U.S. companies had it good. We were the leader of the free market. Goods entered the United States at next to nothing, with the average tariff paid on U.S. goods imports just 2.6% as recently as September, according to data compiled by The Trade Partnership, based on U.S. Census data.
As of Friday, U.S. companies are paying 25% on $200 billion worth of Chinese imports, not to mention the same value on steel and aluminum imports from other countries. President Trump also threatened to tariff all of China’s imports to the U.S., or around another $325 billion. Tariffs there could be as high as 25%. If everything China sold to the U.S. was tariffed, it would mean a 10 fold increase to the average U.S. companies pay for goods at the port.
“Companies are faced with the challenge of whether to pass that cost onto customers or not. There is a lot of reluctance to that. It has to be your last solution,” says Brian Keare, ex-CIO of Nortek and current CIO of Incorta, a data analytics company. “But you can only get hit in the face so many times. I think eventually we will get an inflation day of reckoning.”
As of November 1, 2018, U.S. tariffs affected $255 billion in U.S. imports and foreign retaliatory tariffs were being applied to $124 billion in U.S. exports. The new tariffs have increased average U.S. tariff rates since they started to take effect in March on steel and aluminum. The trade-weighted average U.S. tariff paid by U.S. companies – reflecting tariffs paid on goods subject to the new tariffs as well as regular tariffs – rose from 1.5% or less in the first five months of 2018 to 2.6% by October 2018. Given U.S. goods imports of $2 trillion to $2.5 trillion annually, a one percentage point increase in average tariffs paid equates to $20 billion to $25 billion in additional tariff costs for U.S. importers.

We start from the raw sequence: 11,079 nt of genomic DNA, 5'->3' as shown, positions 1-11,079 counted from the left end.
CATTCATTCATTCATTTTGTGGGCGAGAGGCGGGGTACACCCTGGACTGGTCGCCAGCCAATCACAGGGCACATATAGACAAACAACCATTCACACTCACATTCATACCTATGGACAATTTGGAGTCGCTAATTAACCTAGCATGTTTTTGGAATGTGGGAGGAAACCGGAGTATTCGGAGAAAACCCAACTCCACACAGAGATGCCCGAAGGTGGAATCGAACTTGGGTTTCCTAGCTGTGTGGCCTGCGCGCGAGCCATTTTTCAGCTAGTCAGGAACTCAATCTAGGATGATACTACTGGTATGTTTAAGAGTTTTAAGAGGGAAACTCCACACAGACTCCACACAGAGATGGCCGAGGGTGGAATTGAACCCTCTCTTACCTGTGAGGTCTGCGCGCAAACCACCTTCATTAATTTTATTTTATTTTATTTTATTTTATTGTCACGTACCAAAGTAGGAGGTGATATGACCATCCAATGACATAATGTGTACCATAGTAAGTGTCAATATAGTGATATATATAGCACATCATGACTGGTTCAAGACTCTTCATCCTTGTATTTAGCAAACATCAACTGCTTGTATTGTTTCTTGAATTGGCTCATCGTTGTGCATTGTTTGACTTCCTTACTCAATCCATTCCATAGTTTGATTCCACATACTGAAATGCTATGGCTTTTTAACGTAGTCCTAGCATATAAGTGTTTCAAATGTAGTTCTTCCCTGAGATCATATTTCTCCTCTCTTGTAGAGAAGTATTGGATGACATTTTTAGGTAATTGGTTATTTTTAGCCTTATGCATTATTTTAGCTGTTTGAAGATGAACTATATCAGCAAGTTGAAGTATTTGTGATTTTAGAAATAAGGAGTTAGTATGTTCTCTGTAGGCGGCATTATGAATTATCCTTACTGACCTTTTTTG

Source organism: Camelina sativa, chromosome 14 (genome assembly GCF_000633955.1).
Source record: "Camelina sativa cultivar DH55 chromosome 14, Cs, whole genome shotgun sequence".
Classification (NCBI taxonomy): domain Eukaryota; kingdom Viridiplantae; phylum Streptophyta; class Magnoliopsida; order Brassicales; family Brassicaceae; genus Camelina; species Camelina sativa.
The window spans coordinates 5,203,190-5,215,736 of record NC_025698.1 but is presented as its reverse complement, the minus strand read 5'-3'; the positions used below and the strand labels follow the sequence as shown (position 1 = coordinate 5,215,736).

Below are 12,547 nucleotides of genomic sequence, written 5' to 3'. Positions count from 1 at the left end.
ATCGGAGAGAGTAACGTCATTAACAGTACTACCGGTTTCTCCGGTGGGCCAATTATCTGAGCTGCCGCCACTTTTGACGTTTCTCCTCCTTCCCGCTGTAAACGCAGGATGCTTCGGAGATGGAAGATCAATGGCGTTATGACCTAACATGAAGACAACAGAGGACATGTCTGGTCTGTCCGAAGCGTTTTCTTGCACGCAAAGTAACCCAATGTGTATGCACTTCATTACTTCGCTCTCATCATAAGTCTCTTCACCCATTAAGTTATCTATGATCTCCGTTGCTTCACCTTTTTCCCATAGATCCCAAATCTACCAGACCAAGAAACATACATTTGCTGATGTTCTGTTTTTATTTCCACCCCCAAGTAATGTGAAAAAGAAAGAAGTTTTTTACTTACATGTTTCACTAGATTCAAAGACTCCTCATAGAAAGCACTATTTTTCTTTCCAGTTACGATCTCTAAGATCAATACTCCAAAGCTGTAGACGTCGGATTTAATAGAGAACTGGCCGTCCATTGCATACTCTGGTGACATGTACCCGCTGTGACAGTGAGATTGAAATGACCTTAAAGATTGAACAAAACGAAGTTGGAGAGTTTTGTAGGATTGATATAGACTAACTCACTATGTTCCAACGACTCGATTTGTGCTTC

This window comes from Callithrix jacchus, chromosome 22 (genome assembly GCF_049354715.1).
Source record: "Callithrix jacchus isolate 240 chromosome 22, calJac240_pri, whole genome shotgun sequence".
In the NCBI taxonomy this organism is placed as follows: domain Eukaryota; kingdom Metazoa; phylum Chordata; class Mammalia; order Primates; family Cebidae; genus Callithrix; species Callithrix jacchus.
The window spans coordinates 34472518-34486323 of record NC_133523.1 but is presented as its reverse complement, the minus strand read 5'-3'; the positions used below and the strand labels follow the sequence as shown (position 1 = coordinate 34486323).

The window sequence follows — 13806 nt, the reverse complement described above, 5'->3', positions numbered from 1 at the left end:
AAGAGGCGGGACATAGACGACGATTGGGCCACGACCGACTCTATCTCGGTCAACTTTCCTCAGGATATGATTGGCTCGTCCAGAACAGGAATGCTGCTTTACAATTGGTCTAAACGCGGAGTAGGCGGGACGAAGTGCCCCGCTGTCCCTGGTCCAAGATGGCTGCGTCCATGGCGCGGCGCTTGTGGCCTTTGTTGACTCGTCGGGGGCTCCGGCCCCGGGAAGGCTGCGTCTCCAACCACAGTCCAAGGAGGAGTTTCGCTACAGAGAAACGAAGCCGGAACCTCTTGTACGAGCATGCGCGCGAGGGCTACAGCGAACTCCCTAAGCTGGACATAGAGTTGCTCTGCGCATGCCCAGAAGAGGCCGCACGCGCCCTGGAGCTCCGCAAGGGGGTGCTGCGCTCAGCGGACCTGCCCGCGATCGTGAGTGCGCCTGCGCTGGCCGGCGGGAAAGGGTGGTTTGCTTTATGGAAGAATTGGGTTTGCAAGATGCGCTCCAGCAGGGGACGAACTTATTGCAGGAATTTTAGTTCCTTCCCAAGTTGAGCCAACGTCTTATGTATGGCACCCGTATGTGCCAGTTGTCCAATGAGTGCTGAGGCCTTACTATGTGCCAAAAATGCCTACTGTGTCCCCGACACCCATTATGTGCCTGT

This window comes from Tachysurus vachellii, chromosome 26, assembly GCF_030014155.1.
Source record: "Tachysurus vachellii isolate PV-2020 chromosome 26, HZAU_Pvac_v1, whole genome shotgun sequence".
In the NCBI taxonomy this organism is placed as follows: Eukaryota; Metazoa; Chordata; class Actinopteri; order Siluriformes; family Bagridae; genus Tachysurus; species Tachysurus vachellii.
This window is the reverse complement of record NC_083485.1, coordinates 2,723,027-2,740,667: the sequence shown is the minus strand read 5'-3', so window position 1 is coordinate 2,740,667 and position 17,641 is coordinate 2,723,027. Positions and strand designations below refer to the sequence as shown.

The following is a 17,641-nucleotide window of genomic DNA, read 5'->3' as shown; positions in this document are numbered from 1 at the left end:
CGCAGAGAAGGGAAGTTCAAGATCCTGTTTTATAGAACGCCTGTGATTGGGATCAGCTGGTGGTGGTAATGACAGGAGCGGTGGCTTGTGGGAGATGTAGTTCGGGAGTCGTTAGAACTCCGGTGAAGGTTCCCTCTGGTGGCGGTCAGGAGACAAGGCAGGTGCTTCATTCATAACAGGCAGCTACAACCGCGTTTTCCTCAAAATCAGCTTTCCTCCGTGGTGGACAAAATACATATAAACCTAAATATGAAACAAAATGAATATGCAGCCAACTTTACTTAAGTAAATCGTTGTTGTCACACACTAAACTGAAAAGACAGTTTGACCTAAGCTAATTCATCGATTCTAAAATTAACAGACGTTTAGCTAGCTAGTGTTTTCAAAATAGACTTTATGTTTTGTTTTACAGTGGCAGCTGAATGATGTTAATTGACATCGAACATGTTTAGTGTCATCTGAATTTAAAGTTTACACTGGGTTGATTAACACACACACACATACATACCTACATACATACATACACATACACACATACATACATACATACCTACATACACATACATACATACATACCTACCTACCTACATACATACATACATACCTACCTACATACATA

Average tariffs on goods not caught in Trump’s trade war remain low, between 1.2% and 1.4%. In contrast, average tariffs on products subject to new tariffs went from 1.6% in April to 14.2% in October , according to The Trade Partnership. Average tariffs on affected products have increased every month since March and nearly doubled from October, the first full month of tariffs on $200 billion worth of Made in China products.
As a result of new tariff structures, The Trade Partnership estimates that as much as 2.2 million jobs will be lost over the next two years. The total includes tariffs on steel, aluminum, auto parts and China. Current tariffs on China alone are seen stripping around 934,000 people from the workforce.
Trump took to Twitter again on Friday to try and spin the tariff plan by saying that money collected from companies can go to pay for grains and animal proteins not sold to China, and instead rerouted to poor countries. However, for a president who doesn’t like state interference, this would require a sizable government farm purchasing program to take up what the Chinese are not buying.
“If you have a short term horizon, then you shouldn’t proceed with doing business in China,” says Sam Natapoff, president of Empire Global Ventures, a consultancy that advises companies on setting up shop in China and elsewhere and a former senior advisor to the Governor of New York State for International Commerce. “China is a question of time horizon. If you are willing to make a 10 to 15-year commitment, then you should proceed. If you are not, don’t go,” he says.